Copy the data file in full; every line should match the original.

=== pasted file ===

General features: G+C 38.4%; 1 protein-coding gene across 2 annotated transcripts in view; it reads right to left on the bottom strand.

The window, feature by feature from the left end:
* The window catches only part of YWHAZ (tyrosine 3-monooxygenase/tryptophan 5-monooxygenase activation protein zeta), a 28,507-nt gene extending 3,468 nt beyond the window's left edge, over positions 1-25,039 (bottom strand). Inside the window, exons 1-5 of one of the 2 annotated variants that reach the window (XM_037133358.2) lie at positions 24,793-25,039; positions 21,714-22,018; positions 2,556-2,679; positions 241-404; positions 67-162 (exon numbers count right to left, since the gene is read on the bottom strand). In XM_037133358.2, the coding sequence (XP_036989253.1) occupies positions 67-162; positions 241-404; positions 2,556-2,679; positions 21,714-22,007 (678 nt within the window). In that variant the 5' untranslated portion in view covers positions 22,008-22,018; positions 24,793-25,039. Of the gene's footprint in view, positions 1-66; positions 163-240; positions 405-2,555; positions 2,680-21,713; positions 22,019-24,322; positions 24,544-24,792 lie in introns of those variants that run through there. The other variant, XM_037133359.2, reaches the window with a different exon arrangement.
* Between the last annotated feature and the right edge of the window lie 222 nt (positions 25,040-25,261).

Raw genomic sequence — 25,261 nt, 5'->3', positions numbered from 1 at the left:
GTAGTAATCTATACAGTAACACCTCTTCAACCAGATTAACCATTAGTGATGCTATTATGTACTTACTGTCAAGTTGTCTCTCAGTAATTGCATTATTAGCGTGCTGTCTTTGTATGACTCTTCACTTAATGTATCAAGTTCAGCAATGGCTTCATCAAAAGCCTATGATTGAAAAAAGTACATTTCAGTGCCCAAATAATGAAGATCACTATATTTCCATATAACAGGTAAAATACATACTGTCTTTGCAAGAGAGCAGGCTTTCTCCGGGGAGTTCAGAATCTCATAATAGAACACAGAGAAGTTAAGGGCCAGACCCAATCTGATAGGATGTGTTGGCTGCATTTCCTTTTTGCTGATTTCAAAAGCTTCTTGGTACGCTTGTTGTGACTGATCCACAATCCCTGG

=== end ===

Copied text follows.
General features: G+C 38.4%; 1 protein-coding gene across 2 annotated transcripts in view; it reads right to left on the bottom strand.

The window, feature by feature from the left end:
* The window catches only part of YWHAZ (tyrosine 3-monooxygenase/tryptophan 5-monooxygenase activation protein zeta), a 28,507-nt gene extending 3,468 nt beyond the window's left edge, over positions 1-25,039 (bottom strand). Inside the window, exons 1-5 of one of the 2 annotated variants that reach the window (XM_037133358.2) lie at positions 24,793-25,039; positions 21,714-22,018; positions 2,556-2,679; positions 241-404; positions 67-162 (exon numbers count right to left, since the gene is read on the bottom strand). In XM_037133358.2, the coding sequence (XP_036989253.1) occupies positions 67-162; positions 241-404; positions 2,556-2,679; positions 21,714-22,007 (678 nt within the window). In that variant the 5' untranslated portion in view covers positions 22,008-22,018; positions 24,793-25,039. Of the gene's footprint in view, positions 1-66; positions 163-240; positions 405-2,555; positions 2,680-21,713; positions 22,019-24,322; positions 24,544-24,792 lie in introns of those variants that run through there. The other variant, XM_037133359.2, reaches the window with a different exon arrangement.
* Between the last annotated feature and the right edge of the window lie 222 nt (positions 25,040-25,261).

Raw genomic sequence — 25,261 nt, 5'->3', positions numbered from 1 at the left:
GTAGTAATCTATACAGTAACACCTCTTCAACCAGATTAACCATTAGTGATGCTATTATGTACTTACTGTCAAGTTGTCTCTCAGTAATTGCATTATTAGCGTGCTGTCTTTGTATGACTCTTCACTTAATGTATCAAGTTCAGCAATGGCTTCATCAAAAGCCTATGATTGAAAAAAGTACATTTCAGTGCCCAAATAATGAAGATCACTATATTTCCATATAACAGGTAAAATACATACTGTCTTTGCAAGAGAGCAGGCTTTCTCCGGGGAGTTCAGAATCTCATAATAGAACACAGAGAAGTTAAGGGCCAGACCCAATCTGATAGGATGTGTTGGCTGCATTTCCTTTTTGCTGATTTCAAAAGCTTCTTGGTACGCTTGTTGTGACTGATCCACAATCCCTGG